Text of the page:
Unfortunately, the federal Fair Labor Standards Act (FLSA) doesn’t specifically address this issue. Some states have their own wage deductions laws but few will address this matter specifically either. Still, it’s best to know if any applicable state law exists.

Basically, it comes down to best practice. It’s advisable to obtain written consent from the employee to deduct the additional premium amount from the second to last paycheck. The employee should agree to this since doing so is in his best interest as well.

In the future, consider adding a sentence to the initial deduction agreement that additional deductions may be necessary upon separation of employment since premiums are collected in arrears.


August 18th, 2016, 1:18 PM |  Posted in: Benefits, Compensation |
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Accrued PTO while on STD

Is PTO allowed to generate while an employee is on short term disability?

There is no federal law that regulates the accruals of paid time off (PTO) benefits for private employers. Some states have adopted such laws, mostly for vacation time. Of these states most simply require employers to adhere to their own established policies and practices. Further, of the states that have regulations concerning the administration of vacation benefits some consider vacation time to be earned as labor is performed. Thus, when no work is being performed such as while on employee is on short term disability (STD) leave, then PTO benefits need not continue to accrue. Still, it’s best to know if any applicable law exists in your state.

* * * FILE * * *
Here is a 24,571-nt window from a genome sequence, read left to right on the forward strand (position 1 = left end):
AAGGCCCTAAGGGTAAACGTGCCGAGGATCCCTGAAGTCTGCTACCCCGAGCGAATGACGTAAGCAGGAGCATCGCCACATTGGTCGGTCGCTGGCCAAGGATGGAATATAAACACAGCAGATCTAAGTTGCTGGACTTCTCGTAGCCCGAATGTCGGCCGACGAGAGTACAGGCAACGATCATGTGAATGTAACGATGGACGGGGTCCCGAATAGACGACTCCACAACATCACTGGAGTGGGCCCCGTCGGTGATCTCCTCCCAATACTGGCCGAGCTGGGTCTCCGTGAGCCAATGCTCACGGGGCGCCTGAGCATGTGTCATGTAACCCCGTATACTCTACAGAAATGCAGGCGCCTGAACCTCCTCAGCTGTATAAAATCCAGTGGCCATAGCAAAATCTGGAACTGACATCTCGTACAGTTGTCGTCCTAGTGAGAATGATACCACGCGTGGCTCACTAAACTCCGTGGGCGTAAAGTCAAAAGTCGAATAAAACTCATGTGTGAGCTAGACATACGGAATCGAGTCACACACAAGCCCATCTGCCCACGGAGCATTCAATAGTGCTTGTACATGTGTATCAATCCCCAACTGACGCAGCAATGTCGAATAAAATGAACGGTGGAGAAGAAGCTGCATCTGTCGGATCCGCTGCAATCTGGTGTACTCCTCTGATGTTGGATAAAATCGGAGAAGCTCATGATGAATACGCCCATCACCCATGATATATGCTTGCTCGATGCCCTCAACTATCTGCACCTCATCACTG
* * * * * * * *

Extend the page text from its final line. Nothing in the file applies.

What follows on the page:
Absent state law or employment contract stating otherwise, employers are free to adopt PTO policies at their discretion. Such policies should include how and when PTO is accrued.

It’s fairly common for employers to restrict employees on unpaid leaves of absence, such as STD/LTD leave, from accruing PTO. Usually, employees on paid leave, such as vacation/sick, continue to accrue PTO. It’s really up to the employer to adopt a policy/practice on the matter and ensure it’s consistently enforced.

It’s worth mentioning that employees who take leave under the federal Family & Medical Leave Act (FMLA) are entitled to the same benefits as other employees on temporary leaves of absence. So, if you allow PTO to accrue while an employee is on vacation, then the same must be allowed for an employee on FMLA leave.

August 18th, 2016, 12:34 PM |  Posted in: Benefits |
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Name on Paycheck

An employee stated his wallet was stolen so he cannot cash his check. He asked me to cash it but we do not have cash on hand. Then, he asked me to make a replacement check in his fiancé’s name. Is this legal?

Paying an employee cash is legal; however, it does come with quite a few tax implications. So, if you decide to do this in the future make sure you check with an accountant first.

By writing a paycheck out to another individual, you’re paying that person for work performed by someone else. Essentially, the employee is not getting paid and proper taxes will not be withheld. This violates federal (and most state) employment and tax laws.

Inform the employee that you are not permitted to write his paycheck out to anyone else but him. Let him know that he can consult with his bank about endorsing the check to another party. Though banking institution protocols vary, it’s usually as simple as writing “Pay to the order of…” on the back of the check. This is a problem the employee has to manage not the employer.

August 16th, 2016, 8:52 PM |  Posted in: Compensation |